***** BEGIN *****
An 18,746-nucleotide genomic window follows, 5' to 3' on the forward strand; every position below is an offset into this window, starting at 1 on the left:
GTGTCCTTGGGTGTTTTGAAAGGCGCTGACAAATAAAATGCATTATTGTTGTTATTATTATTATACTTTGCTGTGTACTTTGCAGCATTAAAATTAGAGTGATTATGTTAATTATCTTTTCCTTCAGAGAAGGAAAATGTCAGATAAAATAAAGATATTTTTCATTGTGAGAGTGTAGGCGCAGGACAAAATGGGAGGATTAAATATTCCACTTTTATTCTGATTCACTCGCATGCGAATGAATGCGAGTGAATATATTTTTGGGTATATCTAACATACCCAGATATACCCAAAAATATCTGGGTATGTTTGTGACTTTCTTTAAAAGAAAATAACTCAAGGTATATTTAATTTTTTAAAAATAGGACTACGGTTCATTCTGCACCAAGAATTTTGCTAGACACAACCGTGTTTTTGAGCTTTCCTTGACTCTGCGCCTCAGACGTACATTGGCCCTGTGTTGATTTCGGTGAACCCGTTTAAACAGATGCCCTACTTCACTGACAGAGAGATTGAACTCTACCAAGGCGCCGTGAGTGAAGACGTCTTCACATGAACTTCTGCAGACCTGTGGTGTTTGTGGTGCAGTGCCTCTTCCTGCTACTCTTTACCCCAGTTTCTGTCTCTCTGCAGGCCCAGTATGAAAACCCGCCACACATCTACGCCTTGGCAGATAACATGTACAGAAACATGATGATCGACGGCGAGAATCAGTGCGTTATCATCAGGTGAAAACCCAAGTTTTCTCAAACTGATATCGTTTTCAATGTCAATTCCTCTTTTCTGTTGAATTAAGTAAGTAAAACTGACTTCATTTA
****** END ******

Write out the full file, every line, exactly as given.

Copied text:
An 18,746-nucleotide genomic window follows, 5' to 3' on the forward strand; every position below is an offset into this window, starting at 1 on the left:
GTGTCCTTGGGTGTTTTGAAAGGCGCTGACAAATAAAATGCATTATTGTTGTTATTATTATTATACTTTGCTGTGTACTTTGCAGCATTAAAATTAGAGTGATTATGTTAATTATCTTTTCCTTCAGAGAAGGAAAATGTCAGATAAAATAAAGATATTTTTCATTGTGAGAGTGTAGGCGCAGGACAAAATGGGAGGATTAAATATTCCACTTTTATTCTGATTCACTCGCATGCGAATGAATGCGAGTGAATATATTTTTGGGTATATCTAACATACCCAGATATACCCAAAAATATCTGGGTATGTTTGTGACTTTCTTTAAAAGAAAATAACTCAAGGTATATTTAATTTTTTAAAAATAGGACTACGGTTCATTCTGCACCAAGAATTTTGCTAGACACAACCGTGTTTTTGAGCTTTCCTTGACTCTGCGCCTCAGACGTACATTGGCCCTGTGTTGATTTCGGTGAACCCGTTTAAACAGATGCCCTACTTCACTGACAGAGAGATTGAACTCTACCAAGGCGCCGTGAGTGAAGACGTCTTCACATGAACTTCTGCAGACCTGTGGTGTTTGTGGTGCAGTGCCTCTTCCTGCTACTCTTTACCCCAGTTTCTGTCTCTCTGCAGGCCCAGTATGAAAACCCGCCACACATCTACGCCTTGGCAGATAACATGTACAGAAACATGATGATCGACGGCGAGAATCAGTGCGTTATCATCAGGTGAAAACCCAAGTTTTCTCAAACTGATATCGTTTTCAATGTCAATTCCTCTTTTCTGTTGAATTAAGTAAGTAAAACTGACTTCATTTA